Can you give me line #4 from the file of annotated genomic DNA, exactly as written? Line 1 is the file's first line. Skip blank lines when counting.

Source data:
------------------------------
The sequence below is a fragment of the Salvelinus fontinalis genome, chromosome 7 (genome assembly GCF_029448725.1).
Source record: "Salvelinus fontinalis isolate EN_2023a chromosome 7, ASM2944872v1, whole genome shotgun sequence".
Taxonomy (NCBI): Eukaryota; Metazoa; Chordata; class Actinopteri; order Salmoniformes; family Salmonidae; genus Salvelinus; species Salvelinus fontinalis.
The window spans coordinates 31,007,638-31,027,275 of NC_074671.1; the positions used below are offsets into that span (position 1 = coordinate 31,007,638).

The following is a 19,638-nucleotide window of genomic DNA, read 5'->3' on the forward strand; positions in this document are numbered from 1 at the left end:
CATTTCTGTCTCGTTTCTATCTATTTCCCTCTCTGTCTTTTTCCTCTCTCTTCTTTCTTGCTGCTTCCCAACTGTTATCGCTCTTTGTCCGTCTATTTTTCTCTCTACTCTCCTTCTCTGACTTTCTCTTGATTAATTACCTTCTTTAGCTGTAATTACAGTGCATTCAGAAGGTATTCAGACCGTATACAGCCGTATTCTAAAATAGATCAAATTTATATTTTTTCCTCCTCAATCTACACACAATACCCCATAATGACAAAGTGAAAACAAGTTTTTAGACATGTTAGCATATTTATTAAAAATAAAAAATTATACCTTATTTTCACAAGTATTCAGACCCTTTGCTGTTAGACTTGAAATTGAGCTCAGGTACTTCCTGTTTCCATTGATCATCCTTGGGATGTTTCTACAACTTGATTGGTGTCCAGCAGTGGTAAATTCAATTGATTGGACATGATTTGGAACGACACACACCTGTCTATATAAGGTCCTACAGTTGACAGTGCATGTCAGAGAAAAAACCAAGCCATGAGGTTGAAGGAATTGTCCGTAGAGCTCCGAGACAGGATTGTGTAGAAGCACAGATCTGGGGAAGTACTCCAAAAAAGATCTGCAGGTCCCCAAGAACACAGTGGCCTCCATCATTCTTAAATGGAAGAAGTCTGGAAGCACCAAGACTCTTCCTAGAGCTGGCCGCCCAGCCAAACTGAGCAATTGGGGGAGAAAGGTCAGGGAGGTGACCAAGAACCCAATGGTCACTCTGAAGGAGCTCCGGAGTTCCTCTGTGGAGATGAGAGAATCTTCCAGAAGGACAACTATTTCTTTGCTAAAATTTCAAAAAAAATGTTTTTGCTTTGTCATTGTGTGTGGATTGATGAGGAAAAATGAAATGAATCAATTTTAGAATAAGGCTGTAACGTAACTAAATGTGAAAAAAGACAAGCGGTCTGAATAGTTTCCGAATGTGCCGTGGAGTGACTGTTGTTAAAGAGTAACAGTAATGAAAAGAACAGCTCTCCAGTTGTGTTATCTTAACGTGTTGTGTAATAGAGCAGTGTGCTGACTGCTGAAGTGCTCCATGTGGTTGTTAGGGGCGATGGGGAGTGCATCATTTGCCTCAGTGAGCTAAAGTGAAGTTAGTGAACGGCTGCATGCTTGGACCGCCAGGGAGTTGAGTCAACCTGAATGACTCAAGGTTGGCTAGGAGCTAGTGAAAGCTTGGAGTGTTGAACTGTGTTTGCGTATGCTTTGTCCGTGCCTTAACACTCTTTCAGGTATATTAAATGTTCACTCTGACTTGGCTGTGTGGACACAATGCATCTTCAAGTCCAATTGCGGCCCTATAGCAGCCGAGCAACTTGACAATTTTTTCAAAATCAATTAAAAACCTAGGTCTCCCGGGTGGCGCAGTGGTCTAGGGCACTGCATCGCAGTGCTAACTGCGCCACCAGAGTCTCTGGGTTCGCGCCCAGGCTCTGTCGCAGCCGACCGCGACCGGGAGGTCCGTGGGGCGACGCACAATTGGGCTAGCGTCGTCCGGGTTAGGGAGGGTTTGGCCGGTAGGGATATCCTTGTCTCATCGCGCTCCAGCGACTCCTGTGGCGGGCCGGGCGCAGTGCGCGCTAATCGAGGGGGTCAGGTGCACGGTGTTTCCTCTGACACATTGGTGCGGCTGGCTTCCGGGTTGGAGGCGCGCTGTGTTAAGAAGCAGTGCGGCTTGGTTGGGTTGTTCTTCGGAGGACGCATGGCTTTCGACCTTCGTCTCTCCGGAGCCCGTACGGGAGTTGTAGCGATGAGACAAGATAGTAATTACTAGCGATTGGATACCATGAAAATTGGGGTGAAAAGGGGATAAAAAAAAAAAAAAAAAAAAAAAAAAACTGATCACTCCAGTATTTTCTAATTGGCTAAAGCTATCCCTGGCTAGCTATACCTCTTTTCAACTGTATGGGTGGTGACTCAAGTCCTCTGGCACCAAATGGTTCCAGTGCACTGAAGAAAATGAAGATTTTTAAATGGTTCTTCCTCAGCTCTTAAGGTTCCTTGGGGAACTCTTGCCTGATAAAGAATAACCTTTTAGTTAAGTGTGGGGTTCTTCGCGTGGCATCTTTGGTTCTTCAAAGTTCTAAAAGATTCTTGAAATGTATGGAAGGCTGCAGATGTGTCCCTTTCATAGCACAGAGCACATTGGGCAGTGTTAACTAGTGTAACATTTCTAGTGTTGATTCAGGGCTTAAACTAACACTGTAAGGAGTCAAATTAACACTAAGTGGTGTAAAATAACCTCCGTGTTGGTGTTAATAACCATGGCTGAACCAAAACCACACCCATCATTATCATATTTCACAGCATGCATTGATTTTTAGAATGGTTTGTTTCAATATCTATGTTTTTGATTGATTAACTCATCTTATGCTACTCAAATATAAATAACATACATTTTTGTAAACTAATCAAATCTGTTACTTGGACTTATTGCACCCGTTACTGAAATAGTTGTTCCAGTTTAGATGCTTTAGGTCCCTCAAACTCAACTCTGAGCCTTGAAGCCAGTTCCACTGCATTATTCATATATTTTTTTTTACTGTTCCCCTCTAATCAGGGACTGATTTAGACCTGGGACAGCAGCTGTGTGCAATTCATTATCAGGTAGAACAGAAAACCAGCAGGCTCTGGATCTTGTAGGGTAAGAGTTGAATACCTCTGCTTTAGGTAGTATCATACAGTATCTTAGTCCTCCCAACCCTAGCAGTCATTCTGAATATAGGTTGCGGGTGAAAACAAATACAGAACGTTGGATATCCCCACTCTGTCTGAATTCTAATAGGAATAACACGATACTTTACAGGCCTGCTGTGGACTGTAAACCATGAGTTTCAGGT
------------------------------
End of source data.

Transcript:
The window spans coordinates 31,007,638-31,027,275 of NC_074671.1; the positions used below are offsets into that span (position 1 = coordinate 31,007,638).